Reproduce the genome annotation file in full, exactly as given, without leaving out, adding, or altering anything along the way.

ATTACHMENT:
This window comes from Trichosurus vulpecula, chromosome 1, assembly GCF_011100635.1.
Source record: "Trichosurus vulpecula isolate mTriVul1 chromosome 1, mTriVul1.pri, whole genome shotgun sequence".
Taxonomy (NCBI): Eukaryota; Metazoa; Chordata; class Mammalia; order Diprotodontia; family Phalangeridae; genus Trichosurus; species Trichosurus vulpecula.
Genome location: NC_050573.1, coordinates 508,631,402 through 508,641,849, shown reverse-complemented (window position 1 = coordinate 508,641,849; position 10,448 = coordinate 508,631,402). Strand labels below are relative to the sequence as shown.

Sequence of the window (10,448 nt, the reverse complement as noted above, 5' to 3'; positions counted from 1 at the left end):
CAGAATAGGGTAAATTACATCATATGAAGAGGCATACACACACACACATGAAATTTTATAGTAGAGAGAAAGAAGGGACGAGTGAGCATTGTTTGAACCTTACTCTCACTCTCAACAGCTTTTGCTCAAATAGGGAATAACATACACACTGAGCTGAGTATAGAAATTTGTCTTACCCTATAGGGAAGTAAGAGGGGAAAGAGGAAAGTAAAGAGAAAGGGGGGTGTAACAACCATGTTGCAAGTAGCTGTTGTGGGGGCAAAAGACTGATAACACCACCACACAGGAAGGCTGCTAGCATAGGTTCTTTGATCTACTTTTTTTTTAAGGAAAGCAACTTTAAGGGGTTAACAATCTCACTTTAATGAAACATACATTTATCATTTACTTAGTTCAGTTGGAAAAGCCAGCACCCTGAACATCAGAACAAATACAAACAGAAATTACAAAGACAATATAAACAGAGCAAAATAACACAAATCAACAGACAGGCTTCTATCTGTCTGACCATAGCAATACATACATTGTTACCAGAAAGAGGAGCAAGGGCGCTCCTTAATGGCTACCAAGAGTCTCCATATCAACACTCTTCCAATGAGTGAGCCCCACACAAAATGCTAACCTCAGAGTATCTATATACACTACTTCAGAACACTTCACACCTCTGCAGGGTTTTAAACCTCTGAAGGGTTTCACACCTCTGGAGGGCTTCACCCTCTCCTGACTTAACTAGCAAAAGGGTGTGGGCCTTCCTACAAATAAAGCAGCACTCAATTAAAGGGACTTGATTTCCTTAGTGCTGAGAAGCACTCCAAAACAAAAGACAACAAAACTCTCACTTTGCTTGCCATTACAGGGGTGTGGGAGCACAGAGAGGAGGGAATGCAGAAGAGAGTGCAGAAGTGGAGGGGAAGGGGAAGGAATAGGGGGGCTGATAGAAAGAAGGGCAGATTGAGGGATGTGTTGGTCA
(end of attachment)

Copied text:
This window comes from Trichosurus vulpecula, chromosome 1, assembly GCF_011100635.1.
Source record: "Trichosurus vulpecula isolate mTriVul1 chromosome 1, mTriVul1.pri, whole genome shotgun sequence".
Taxonomy (NCBI): Eukaryota; Metazoa; Chordata; class Mammalia; order Diprotodontia; family Phalangeridae; genus Trichosurus; species Trichosurus vulpecula.
Genome location: NC_050573.1, coordinates 508,631,402 through 508,641,849, shown reverse-complemented (window position 1 = coordinate 508,641,849; position 10,448 = coordinate 508,631,402). Strand labels below are relative to the sequence as shown.

Sequence of the window (10,448 nt, the reverse complement as noted above, 5' to 3'; positions counted from 1 at the left end):
CAGAATAGGGTAAATTACATCATATGAAGAGGCATACACACACACACATGAAATTTTATAGTAGAGAGAAAGAAGGGACGAGTGAGCATTGTTTGAACCTTACTCTCACTCTCAACAGCTTTTGCTCAAATAGGGAATAACATACACACTGAGCTGAGTATAGAAATTTGTCTTACCCTATAGGGAAGTAAGAGGGGAAAGAGGAAAGTAAAGAGAAAGGGGGGTGTAACAACCATGTTGCAAGTAGCTGTTGTGGGGGCAAAAGACTGATAACACCACCACACAGGAAGGCTGCTAGCATAGGTTCTTTGATCTACTTTTTTTTTAAGGAAAGCAACTTTAAGGGGTTAACAATCTCACTTTAATGAAACATACATTTATCATTTACTTAGTTCAGTTGGAAAAGCCAGCACCCTGAACATCAGAACAAATACAAACAGAAATTACAAAGACAATATAAACAGAGCAAAATAACACAAATCAACAGACAGGCTTCTATCTGTCTGACCATAGCAATACATACATTGTTACCAGAAAGAGGAGCAAGGGCGCTCCTTAATGGCTACCAAGAGTCTCCATATCAACACTCTTCCAATGAGTGAGCCCCACACAAAATGCTAACCTCAGAGTATCTATATACACTACTTCAGAACACTTCACACCTCTGCAGGGTTTTAAACCTCTGAAGGGTTTCACACCTCTGGAGGGCTTCACCCTCTCCTGACTTAACTAGCAAAAGGGTGTGGGCCTTCCTACAAATAAAGCAGCACTCAATTAAAGGGACTTGATTTCCTTAGTGCTGAGAAGCACTCCAAAACAAAAGACAACAAAACTCTCACTTTGCTTGCCATTACAGGGGTGTGGGAGCACAGAGAGGAGGGAATGCAGAAGAGAGTGCAGAAGTGGAGGGGAAGGGGAAGGAATAGGGGGGCTGATAGAAAGAAGGGCAGATTGAGGGATGTGTTGGTCA